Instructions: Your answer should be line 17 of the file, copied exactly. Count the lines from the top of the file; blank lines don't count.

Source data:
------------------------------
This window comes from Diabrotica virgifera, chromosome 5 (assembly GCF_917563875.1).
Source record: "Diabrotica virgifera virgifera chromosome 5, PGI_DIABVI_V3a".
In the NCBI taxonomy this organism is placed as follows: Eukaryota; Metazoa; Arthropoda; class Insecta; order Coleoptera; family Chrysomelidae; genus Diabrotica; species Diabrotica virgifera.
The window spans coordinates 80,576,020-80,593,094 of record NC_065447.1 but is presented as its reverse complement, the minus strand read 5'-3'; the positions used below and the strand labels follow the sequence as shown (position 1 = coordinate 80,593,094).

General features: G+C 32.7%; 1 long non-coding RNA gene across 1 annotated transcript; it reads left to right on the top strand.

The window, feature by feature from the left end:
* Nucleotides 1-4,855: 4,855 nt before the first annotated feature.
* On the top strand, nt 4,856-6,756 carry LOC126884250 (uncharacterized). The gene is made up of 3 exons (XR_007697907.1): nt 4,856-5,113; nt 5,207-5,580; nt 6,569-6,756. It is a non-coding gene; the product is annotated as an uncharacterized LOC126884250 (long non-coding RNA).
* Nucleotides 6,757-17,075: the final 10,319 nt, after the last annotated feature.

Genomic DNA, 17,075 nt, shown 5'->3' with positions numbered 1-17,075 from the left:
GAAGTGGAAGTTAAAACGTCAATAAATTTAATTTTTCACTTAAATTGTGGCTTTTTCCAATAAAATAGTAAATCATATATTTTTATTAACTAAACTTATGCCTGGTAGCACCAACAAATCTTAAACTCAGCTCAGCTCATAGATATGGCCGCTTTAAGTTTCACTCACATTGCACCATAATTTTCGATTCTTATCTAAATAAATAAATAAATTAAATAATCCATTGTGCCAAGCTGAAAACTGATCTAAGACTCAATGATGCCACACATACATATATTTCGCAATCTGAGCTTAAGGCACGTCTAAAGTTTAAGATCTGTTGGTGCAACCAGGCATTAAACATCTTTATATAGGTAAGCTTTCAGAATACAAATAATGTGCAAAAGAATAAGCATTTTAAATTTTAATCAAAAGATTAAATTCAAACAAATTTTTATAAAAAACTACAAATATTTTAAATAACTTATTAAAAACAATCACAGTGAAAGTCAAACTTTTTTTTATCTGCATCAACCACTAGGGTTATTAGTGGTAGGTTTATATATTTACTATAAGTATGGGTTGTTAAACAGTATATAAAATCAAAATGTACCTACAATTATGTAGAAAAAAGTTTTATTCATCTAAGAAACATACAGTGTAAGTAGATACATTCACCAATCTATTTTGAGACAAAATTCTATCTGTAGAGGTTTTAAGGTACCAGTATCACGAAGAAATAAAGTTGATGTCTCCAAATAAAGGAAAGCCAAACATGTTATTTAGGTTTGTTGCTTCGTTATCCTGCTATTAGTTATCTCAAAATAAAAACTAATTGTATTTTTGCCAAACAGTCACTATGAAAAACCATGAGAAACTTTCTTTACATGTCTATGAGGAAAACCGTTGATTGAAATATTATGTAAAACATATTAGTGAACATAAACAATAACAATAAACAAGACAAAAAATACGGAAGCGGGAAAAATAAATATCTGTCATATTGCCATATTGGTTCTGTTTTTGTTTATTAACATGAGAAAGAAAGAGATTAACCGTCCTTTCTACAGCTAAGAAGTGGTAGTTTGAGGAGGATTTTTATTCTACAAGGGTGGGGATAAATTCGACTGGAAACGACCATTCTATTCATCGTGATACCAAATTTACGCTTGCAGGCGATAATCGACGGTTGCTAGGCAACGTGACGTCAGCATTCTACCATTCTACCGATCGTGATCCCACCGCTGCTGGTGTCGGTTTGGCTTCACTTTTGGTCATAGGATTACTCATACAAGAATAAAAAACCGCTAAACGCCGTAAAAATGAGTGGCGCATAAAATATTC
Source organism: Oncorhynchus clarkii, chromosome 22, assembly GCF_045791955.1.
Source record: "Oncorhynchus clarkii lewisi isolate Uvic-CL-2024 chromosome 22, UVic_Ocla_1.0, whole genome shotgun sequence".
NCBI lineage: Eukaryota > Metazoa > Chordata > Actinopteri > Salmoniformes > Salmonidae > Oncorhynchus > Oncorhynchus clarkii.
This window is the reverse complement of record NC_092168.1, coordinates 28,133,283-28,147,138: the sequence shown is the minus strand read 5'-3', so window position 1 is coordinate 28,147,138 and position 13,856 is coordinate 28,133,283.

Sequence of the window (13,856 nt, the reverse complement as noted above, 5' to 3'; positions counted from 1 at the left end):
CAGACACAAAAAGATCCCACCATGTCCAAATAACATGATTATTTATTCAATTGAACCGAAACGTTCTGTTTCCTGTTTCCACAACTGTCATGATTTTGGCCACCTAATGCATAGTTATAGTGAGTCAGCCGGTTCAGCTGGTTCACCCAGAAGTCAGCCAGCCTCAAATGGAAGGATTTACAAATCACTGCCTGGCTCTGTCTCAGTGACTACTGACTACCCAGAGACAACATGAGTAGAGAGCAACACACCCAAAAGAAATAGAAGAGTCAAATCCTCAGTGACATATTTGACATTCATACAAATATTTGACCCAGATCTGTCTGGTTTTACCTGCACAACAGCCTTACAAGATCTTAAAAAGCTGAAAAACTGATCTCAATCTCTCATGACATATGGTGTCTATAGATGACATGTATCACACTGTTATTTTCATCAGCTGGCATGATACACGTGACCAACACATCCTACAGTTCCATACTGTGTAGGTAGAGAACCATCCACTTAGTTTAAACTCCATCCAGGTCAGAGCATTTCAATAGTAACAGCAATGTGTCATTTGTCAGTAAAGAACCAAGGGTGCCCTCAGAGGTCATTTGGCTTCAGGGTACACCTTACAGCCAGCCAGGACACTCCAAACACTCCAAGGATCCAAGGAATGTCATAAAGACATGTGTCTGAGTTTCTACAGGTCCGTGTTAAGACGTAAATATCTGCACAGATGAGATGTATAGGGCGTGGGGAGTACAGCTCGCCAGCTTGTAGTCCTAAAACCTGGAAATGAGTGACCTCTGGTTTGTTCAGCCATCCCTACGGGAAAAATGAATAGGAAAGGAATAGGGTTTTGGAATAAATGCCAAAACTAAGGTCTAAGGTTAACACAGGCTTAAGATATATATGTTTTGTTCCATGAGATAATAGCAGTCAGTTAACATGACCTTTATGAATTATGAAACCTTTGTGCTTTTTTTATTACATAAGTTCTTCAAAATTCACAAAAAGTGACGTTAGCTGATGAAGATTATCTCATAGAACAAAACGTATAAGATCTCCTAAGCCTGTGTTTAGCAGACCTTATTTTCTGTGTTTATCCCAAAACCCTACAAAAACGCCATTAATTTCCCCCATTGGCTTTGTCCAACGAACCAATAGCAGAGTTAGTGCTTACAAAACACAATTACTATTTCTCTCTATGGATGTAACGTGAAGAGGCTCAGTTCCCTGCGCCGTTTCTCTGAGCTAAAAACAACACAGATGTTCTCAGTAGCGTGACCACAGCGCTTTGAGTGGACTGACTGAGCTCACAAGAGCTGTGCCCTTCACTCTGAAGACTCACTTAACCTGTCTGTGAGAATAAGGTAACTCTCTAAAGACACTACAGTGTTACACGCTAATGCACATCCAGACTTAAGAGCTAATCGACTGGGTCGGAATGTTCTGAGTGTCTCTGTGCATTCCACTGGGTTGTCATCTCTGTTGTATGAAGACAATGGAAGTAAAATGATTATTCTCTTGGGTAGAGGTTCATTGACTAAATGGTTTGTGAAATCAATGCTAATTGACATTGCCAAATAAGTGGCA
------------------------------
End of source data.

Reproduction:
CAGACACAAAAAGATCCCACCATGTCCAAATAACATGATTATTTATTCAATTGAACCGAAACGTTCTGTTTCCTGTTTCCACAACTGTCATGATTTTGGCCACCTAATGCATAGTTATAGTGAGTCAGCCGGTTCAGCTGGTTCACCCAGAAGTCAGCCAGCCTCAAATGGAAGGATTTACAAATCACTGCCTGGCTCTGTCTCAGTGACTACTGACTACCCAGAGACAACATGAGTAGAGAGCAACACACCCAAAAGAAATAGAAGAGTCAAATCCTCAGTGACATATTTGACATTCATACAAATATTTGACCCAGATCTGTCTGGTTTTACCTGCACAACAGCCTTACAAGATCTTAAAAAGCTGAAAAACTGATCTCAATCTCTCATGACATATGGTGTCTATAGATGACATGTATCACACTGTTATTTTCATCAGCTGGCATGATACACGTGACCAACACATCCTACAGTTCCATACTGTGTAGGTAGAGAACCATCCACTTAGTTTAAACTCCATCCAGGTCAGAGCATTTCAATAGTAACAGCAATGTGTCATTTGTCAGTAAAGAACCAAGGGTGCCCTCAGAGGTCATTTGGCTTCAGGGTACACCTTACAGCCAGCCAGGACACTCCAAACACTCCAAGGATCCAAGGAATGTCATAAAGACATGTGTCTGAGTTTCTACAGGTCCGTGTTAAGACGTAAATATCTGCACAGATGAGATGTATAGGGCGTGGGGAGTACAGCTCGCCAGCTTGTAGTCCTAAAACCTGGAAATGAGTGACCTCTGGTTTGTTCAGCCATCCCTACGGGAAAAATGAATAGGAAAGGAATAGGGTTTTGGAATAAATGCCAAAACTAAGGTCTAAGGTTAACACAGGCTTAAGATATATATGTTTTGTTCCATGAGATAATAGCAGTCAGTTAACATGACCTTTATGAATTATGAAACCTTTGTGCTTTTTTTATTACATAAGTTCTTCAAAATTCACAAAAAGTGACGTTAGCTGATGAAGATTATCTCATAGAACAAAACGTATAAGATCTCCTAAGCCTGTGTTTAGCAGACCTTATTTTCTGTGTTTATCCCAAAACCCTACAAAAACGCCATTAATTTCCCCCATTGGCTTTGTCCAACGAACCAATAGCAGAGTTAGTGCTTACAAAACACAATTACTATTTCTCTCTATGGATGTAACGTGAAGAGGCTCAGTTCCCTGCGCCGTTTCTCTGAGCTAAAAACAACACAGATGTTCTCAGTAGCGTGACCACAGCGCTTTGAGTGGACTGACTGAGCTCACAAGAGCTGTGCCCTTCACTCTGAAGACTCACTTAACCTGTCTGTGAGAATAAGGTAACTCTCTAAAGACACTACAGTGTTACACGCTAATGCACATCCAGACTTAAGAGCTAATCGACTGGGTCGGAATGTTCTGAGTGTCTCTGTGCATTCCACTGGGTTGTCATCTCTGTTGTATGAAGACAATGGAAGTAAAATGATTATTCTCTTGGGTAGAGGTTCATTGACTAAATGGTTTGTGAAATCAATGCTAATTGACATTGCCAAATAAGTGGCA